The case for a household debt jubilee

How to tackle the burden of unjust debt on low income households

7 March by Jubilee Debt Campaign , Sarah-Jayne Clifton , Damon Gibbons


A decade since the onset of the global financial crisis, outstanding household debt stands just short of £1.6 trillion, 13 percent higher than its peak in the third quarter of 2008. £239 billion of this is unsecured consumer credit, and this has increased by nearly 20 percent in the past two years.

Meanwhile, owing to a squeeze in real incomes (due to wage stagnation, growing precarity and underemployment), and cuts to the social safety net, the resources available to households to service these debts are in serious decline. Three million households across the UK are now severely indebted – paying more than a quarter of their income to their creditors. Almost half of these households are in the bottom quintile of the income distribution (i.e. amongst the poorest 20 percent of households). These households now owe an average of £9,800 to consumer credit lenders, and are paying at least 10 percent of their incomes on consumer credit debt interest Interest An amount paid in remuneration of an investment or received by a lender. Interest is calculated on the amount of the capital invested or borrowed, the duration of the operation and the rate that has been set. and approximately 35 percent of their incomes on debt repayments overall.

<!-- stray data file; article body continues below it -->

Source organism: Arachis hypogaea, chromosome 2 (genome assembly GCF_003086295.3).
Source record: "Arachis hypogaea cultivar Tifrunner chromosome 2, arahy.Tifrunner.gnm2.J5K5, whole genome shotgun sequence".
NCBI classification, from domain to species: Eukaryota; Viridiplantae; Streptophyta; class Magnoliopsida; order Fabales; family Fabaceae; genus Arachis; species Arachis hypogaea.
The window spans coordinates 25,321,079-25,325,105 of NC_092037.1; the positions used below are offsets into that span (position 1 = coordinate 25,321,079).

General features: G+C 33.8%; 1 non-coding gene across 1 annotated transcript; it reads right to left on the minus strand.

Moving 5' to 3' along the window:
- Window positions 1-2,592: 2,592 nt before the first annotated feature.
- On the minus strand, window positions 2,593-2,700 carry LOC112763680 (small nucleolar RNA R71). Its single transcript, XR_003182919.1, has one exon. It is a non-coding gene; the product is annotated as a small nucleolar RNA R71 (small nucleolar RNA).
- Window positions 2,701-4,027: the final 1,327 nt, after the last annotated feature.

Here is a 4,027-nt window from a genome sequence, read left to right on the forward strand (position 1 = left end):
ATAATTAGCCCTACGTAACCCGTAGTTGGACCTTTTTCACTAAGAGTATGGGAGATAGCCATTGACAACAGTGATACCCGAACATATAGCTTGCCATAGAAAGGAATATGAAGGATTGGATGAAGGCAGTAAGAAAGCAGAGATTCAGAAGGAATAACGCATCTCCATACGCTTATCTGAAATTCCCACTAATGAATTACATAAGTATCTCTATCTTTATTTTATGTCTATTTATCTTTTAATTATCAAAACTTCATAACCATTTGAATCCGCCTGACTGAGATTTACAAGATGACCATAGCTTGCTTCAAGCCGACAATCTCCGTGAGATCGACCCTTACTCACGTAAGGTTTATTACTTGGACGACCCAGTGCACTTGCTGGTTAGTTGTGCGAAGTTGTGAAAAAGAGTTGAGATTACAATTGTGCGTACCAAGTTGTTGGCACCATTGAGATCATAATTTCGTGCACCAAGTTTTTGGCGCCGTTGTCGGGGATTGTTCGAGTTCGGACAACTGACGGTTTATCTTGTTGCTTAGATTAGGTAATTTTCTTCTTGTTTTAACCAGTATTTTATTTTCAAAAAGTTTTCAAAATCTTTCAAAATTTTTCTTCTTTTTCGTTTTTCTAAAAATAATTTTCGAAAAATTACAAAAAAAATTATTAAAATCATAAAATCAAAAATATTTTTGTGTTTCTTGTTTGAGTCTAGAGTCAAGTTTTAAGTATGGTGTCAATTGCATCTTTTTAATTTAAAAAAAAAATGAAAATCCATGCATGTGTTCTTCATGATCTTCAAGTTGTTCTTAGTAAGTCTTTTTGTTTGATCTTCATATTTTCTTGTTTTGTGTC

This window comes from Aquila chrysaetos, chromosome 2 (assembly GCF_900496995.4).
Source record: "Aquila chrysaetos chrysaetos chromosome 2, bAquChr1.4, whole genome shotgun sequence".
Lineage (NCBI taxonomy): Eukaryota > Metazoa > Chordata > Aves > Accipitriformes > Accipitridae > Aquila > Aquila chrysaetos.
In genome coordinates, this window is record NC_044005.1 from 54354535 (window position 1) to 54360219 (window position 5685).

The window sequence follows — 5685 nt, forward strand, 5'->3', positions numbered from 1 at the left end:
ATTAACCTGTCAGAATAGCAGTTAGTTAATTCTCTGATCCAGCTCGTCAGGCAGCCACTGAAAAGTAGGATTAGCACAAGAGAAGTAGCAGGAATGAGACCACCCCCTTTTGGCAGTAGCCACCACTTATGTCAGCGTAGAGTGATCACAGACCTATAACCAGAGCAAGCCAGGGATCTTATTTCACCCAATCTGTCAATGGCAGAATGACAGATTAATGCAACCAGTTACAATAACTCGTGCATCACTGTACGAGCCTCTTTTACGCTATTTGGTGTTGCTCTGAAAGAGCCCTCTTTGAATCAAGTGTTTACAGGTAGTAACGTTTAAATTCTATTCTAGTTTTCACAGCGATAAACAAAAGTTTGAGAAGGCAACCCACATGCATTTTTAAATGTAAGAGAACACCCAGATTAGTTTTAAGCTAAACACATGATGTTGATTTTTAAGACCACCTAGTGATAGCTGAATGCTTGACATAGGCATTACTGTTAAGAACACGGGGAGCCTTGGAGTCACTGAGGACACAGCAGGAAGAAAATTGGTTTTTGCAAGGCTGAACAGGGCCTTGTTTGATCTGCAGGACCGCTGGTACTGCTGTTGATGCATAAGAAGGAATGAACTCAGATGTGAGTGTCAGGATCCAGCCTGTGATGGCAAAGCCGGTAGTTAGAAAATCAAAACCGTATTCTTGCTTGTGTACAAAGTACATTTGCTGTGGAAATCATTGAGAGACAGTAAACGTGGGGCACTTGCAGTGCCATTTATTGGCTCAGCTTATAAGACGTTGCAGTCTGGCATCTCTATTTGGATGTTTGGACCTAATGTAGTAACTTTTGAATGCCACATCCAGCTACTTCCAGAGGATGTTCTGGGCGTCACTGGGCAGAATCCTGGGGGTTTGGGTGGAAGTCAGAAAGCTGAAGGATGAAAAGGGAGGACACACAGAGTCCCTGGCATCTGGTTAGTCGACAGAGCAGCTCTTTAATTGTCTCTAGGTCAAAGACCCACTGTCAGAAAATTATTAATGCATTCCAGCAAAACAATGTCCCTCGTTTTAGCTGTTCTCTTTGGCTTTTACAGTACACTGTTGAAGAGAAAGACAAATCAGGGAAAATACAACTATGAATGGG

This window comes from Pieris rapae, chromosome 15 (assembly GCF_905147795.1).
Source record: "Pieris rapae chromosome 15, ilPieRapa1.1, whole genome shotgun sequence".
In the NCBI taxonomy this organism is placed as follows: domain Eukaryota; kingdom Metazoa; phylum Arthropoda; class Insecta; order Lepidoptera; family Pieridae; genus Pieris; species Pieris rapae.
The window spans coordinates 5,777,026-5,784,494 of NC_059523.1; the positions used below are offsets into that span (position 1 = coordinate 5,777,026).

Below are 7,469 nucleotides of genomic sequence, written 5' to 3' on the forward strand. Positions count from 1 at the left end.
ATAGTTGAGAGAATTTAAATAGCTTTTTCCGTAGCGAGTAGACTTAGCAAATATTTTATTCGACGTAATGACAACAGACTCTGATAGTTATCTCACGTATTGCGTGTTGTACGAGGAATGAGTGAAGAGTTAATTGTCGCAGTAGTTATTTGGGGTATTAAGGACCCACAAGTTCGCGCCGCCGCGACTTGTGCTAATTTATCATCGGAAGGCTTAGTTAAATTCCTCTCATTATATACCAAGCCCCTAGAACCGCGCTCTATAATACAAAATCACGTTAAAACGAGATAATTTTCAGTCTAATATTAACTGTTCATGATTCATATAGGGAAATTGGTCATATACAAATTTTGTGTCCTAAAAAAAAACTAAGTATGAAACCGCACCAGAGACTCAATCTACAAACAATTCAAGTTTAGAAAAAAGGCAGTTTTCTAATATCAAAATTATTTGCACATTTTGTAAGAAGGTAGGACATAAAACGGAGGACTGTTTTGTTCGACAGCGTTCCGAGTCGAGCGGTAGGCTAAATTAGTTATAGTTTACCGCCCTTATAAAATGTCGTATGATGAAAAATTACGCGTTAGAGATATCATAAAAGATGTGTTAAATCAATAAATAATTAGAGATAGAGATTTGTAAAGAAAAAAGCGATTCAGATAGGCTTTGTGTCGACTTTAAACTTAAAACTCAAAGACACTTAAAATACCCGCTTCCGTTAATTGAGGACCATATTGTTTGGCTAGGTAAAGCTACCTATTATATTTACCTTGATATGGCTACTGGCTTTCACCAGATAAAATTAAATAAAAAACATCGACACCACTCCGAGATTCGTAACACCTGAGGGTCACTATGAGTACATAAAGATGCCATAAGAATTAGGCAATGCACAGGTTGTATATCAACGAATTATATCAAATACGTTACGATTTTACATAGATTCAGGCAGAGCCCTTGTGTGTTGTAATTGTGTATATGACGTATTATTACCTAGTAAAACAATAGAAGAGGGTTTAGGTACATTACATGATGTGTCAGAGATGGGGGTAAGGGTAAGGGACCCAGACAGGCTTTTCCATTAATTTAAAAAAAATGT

With low to middle income households carrying such a huge debt burden; little prospect of a substantial increase in either real wages or welfare spending; and rising societal costs of dealing with the myriad problems that are caused by over-indebtedness, we believe it is time for the UK to consider how we could implement a household debt Jubilee.

We believe that a debt Jubilee should be based on the principle of eradicating ‘unjust debt’, defined as debt which is causing harm to borrowers because it is creating a debt trap, causing material deprivation, or is exploitative in nature. This paper sets out proposals for a high impact programme targeting those most in need of assistance and addressing longstanding problems of irresponsible and often exploitative lending.

We propose a package of measures aimed at eradicating unjust debt:

This package would help tackle the household debt overhang and right the injustices faced by low income households because of a succession of policy failures. We estimate that a programme involving the write-off of around £40 billion would be required, with policy decisions needed concerning how far this should be funded through money creation and how much of this cost should be borne by lenders. Forcing lenders to bear at least some of the cost would help to penalise the irresponsible and exploitative lending practices that have contributed to the excessive consumer credit debt burden currently faced by low to middle income households.


Read the full report:



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